It was supposed to rain today so I decided to spend my time indoors, and what better place to go than the world-famous British Museum, which has been around since the 18th century. It wasn’t raining when I headed out this morning, but it was overcast, with dark clouds. Nevertheless, I decided to walk to the museum because (a) I like walking, and (b) there was a strike on the subway line that takes you there from my hotel and this way I could avoid the crowds. It took about 40 minutes to walk there and I got there right about opening time.
It’s a massive museum, not as large as the Metropolitan Museum of Art of the American Museum of Natural History, I think, but still quite big, and then central hall they have is very impressive. There were certain things that I wanted to see: stuff from the Assyrian empire, Egyptian empire, to say nothing of all of the headstones and pieces they have from the Parthenon in Athens. It was really cool to be able to see all of these things up close.
One interesting thing about the museum is that many of the objects are placed right there where you can easily touch them. There are signs all over saying not to touch them, but you could if you wanted to and much to my dismay, many people completely ignored the signs right in front of them and touched the various artifacts, some of which were nearly 3,000 years old.
In fact, I have to say that I was rather disappointed with the majority of the visitors to this museum (most of whom must be visitors to this country, like myself). Adults and children alike seemed more interested in photographing themselves and their friends and family in front of each and every one of the objects, without any regard for what they were photographing. Rarely did I see people reading the display cards in front of the items (perhaps they all have some innate knowledge for what they were looking at that I lack). To most of the people surrounding me, getting their picture taken standing in front of a 2,700 year old Assyrian statue was just like getting your picture taken with Ronald McDonald. When I stood before these objects, however, I could feel their age. These were marvels of their time, so much so that we collect and preserve them today. Would the people who slaved away creating these carvings and statues have ever thought that their labor would have outlasted them literally thousands of years?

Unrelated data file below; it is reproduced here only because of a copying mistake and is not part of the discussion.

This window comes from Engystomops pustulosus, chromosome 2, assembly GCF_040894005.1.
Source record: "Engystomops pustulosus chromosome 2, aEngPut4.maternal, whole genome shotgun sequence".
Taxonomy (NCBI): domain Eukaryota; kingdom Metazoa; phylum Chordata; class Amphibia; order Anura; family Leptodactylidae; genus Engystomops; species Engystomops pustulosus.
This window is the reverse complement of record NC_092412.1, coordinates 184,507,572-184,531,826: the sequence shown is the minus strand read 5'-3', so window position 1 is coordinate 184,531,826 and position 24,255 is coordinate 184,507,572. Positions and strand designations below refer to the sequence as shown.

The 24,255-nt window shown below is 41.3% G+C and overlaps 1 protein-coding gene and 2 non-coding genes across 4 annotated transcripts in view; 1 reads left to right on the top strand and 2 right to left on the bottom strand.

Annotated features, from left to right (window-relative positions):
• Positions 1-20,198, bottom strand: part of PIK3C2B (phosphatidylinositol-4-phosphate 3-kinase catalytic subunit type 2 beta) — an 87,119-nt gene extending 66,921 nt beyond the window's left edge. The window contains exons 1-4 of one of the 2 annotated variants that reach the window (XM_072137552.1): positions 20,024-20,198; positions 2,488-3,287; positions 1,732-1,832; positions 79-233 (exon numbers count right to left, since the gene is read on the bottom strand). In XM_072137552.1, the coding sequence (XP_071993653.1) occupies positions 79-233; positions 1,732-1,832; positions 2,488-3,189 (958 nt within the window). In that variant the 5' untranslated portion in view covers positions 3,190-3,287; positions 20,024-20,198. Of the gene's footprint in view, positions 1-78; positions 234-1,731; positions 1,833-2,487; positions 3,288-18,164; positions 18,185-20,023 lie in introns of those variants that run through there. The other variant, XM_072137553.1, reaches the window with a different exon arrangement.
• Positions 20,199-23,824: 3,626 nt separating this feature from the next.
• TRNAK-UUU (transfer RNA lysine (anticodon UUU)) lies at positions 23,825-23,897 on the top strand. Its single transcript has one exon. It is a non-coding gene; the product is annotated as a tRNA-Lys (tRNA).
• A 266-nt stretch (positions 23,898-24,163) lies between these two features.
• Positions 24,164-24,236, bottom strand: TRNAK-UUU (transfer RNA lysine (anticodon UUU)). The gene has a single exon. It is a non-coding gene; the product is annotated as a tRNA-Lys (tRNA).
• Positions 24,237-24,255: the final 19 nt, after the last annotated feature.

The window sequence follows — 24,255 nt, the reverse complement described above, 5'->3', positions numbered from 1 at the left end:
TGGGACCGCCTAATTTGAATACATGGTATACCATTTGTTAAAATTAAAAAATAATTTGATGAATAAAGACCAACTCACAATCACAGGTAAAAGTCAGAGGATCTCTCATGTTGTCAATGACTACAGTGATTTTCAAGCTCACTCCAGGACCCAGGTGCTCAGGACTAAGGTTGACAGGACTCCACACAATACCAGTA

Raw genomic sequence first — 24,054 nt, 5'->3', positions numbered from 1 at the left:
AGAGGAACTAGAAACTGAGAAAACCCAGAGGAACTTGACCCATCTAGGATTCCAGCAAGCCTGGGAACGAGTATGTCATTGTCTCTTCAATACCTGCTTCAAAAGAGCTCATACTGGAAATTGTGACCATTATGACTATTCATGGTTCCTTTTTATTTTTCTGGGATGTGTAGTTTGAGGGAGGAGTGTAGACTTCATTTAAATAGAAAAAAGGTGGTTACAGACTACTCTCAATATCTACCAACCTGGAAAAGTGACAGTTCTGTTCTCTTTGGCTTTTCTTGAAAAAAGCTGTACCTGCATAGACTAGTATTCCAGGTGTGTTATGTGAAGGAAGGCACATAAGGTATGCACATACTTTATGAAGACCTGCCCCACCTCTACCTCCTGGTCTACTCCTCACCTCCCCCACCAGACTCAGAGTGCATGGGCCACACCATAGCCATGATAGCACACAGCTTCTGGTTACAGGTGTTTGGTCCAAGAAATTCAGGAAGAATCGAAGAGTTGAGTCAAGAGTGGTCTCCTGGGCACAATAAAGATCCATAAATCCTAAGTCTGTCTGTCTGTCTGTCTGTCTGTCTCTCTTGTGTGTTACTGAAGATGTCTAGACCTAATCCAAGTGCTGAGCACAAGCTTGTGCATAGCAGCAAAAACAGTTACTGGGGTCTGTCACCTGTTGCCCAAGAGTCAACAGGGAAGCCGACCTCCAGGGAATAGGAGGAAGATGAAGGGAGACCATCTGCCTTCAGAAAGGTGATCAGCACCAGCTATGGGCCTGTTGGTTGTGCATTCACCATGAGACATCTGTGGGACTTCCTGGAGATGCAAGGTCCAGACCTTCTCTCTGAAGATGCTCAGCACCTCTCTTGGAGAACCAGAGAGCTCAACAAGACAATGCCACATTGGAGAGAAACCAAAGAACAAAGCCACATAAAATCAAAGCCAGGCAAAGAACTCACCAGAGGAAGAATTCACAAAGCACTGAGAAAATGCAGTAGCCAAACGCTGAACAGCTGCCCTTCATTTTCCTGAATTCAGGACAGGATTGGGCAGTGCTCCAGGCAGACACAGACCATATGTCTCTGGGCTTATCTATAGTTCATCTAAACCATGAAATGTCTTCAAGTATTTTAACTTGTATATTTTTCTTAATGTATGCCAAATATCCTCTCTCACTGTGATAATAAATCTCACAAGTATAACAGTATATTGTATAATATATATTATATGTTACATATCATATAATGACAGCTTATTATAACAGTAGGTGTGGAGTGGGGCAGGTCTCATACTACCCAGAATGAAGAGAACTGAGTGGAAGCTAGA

You can take pictures inside the museum, but they are for personal use only and they ask that they not be posted online. I only took a handful of pictures, which I can share with friends who are interested, via email. One object I did photograph was the first object I saw when the doors into the west wing finally opened: the Rosetta Stone. People crowded around it snapping thousands of photographs, but how many people knew what they were looking at, and how many were told that simply must see the Rosetta Stone without even knowing what it was. It was smaller than I had pictured it in my mind, but it was no less impressive.
Perhaps I’m just too sentimental over artifacts of history. I’ve read so much history that I have a sweeping sense of the continuity of it all, how we today who drive our BMW’s and watch our Sony HD TV’s, are linked to those men and women who, thousands of years ago, built the pillars of temples, carved their folklore in stone and told us what their lives were like. I wonder if there was someone back in those days, who walked among the relics of their ancients, and wondered at the marvels of their ancestors and the general lack of appreciation of their contributions to culture.